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Grad: Sad to part ways

May 24, 2012

Mallory McDevitt

A Wapakoneta High School top student plans to turn her fascination with the sky into a career.

Mallory McDevitt, a senior at Wapakoneta High School, plans to study electrical engineering at Rose-Hulman Institute of Technology, in Terre Haute, Ind., in the fall.

“I would like to work with airplanes, and the building and designing of them,” McDevitt said. “I have a big fascination with the sky. And with being a pole vaulter, I like the idea of flying.”

The daughter of Jennifer and Steve McDevitt said that she enjoys math and physics, and that helped her narrow down her area of study to engineering.

While in college, McDevitt plans to play soccer and participate in pole vault on the college’s track team.

While in high school, McDevitt was active in soccer, where she earned first team all-WBL her junior year and second team all-WBL her senior year, basketball and track, where she has been to regional competition twice.

She was also involved in Fellowship of Christian Athletes, National Honor Society and was an active member in FFA, where she held vice president and treasurer leadership positions for her chapter.

McDevitt was named National FFA Proficiency Award winner in vegetable production during the FFA National Convention last fall.

McDevitt, who owns and operates her own organic produce business, farms a one-acre plot of land at her parent’s residence and has a clientele of approximately 30 people where she sells her fresh produce to each week. Last summer she donated nearly 1,000 pounds of produce to Mercy Unlimited. She did this through the Feds Feed Families Food Drive, which she spearheaded through the Wapakoneta field office.

McDevitt also was a volunteer for the Earth Team, where she earned Ohio’s Volunteer of the Year in 2011.

When asked what she will miss the most when moving away to college, she said the close-knit community.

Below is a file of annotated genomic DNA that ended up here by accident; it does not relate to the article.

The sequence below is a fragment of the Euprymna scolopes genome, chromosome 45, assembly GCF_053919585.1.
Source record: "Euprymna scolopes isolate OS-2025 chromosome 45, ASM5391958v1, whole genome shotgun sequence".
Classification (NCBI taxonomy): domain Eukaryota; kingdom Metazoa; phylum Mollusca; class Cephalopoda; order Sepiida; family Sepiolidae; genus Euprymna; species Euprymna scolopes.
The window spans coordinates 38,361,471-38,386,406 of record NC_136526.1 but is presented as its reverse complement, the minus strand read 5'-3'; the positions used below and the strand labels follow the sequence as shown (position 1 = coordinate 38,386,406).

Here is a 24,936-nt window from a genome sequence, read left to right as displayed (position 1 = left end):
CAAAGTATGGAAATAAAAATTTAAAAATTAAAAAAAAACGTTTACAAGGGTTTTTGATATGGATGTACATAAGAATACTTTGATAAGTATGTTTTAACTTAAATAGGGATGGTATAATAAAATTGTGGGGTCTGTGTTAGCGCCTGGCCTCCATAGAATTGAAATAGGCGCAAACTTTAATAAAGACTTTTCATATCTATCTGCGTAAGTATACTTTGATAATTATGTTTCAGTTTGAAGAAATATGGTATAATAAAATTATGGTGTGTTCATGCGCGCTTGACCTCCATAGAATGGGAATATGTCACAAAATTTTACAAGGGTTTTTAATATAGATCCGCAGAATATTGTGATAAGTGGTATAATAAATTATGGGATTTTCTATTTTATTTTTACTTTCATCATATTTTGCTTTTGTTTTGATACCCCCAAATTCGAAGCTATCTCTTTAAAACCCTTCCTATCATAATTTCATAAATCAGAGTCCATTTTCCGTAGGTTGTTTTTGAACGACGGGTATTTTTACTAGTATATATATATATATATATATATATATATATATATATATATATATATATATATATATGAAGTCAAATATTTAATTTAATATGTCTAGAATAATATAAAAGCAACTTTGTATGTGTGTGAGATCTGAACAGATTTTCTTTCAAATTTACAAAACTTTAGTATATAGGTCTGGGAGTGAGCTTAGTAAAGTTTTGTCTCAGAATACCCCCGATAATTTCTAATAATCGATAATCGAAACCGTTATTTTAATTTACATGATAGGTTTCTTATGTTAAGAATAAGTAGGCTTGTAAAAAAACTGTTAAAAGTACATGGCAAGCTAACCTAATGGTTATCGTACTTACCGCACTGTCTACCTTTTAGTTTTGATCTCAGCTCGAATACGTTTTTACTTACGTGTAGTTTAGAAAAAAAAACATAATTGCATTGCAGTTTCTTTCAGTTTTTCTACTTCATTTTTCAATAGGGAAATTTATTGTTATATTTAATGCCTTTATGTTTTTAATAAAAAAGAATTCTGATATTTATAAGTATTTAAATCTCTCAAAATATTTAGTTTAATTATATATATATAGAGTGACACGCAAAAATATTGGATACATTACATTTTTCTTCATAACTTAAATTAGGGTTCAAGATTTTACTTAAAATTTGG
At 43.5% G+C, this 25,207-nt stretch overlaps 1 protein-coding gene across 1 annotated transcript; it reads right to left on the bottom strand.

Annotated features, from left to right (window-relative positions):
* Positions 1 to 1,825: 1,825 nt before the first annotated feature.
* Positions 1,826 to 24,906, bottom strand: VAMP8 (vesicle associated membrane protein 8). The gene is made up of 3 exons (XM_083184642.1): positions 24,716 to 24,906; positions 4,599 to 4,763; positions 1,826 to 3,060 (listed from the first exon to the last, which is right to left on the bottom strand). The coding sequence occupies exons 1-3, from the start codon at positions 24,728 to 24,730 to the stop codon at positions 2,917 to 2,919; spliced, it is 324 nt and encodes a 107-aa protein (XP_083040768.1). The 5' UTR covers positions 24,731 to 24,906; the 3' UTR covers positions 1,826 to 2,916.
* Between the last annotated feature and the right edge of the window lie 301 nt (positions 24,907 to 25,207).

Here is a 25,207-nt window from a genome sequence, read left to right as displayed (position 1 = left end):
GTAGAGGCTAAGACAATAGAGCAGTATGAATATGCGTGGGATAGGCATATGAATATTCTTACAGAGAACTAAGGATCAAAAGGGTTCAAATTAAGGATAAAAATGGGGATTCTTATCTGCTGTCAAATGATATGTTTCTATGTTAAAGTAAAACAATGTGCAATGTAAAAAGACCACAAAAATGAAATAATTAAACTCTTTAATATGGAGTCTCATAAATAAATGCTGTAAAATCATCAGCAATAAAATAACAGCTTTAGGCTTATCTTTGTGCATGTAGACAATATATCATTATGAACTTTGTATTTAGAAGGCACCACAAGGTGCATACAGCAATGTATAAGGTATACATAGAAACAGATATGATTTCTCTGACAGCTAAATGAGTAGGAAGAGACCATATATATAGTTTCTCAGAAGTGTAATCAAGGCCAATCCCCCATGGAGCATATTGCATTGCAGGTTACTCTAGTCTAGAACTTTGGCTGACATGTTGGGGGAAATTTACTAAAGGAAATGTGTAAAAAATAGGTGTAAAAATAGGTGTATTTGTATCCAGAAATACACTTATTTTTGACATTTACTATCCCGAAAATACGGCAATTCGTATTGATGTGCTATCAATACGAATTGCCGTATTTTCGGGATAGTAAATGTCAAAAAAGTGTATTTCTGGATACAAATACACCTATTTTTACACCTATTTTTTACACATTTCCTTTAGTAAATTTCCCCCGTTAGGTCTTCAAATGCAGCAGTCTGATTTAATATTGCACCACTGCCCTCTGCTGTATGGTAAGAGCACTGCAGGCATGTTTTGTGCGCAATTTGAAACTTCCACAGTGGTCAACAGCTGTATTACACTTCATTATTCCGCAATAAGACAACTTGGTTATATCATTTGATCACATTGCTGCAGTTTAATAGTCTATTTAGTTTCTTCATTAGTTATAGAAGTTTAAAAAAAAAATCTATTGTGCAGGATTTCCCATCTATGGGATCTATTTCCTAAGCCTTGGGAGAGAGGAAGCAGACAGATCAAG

“I will miss the town in general,” McDevitt said. “Having people know your name — I love that — and seeing someone down the street know who you are and congratulate you on something. I just like the small town feel.”

In high school, McDevitt’s most memorable moment was when the girls varsity basketball team went to state during her freshman year.    

“I didn’t go with the team for state, but I was in the stands, and the whole atmosphere of the crowd was awesome,” McDevitt said. “Wapak took up over half of the stadium. It showed pride, and I love how involved our town has always been.”

The team took home state runners-up that year.

McDevitt noted she had two inspirational teachers throughout high school — Julie Courter and Lisa Horman.

“Mrs. Courter has always been understanding,” McDevitt said. “She’s been there for all of us. If I ever have a problem, I know I could go to her.”

As for Horman, McDevitt said she made school fun.

“I looked forward to her class,” Horman said. “And although grades are important, she taught us that people mean more. She’s very caring.”

And McDevitt noted on her last day of school, which was Friday, that she is having second thoughts about graduation.

“I thought for sure I was ready to graduate,” McDevitt said. “But today, it’s getting harder. I’m definitely ready for a new experience, but I am sad to see friends and everyone part ways.”

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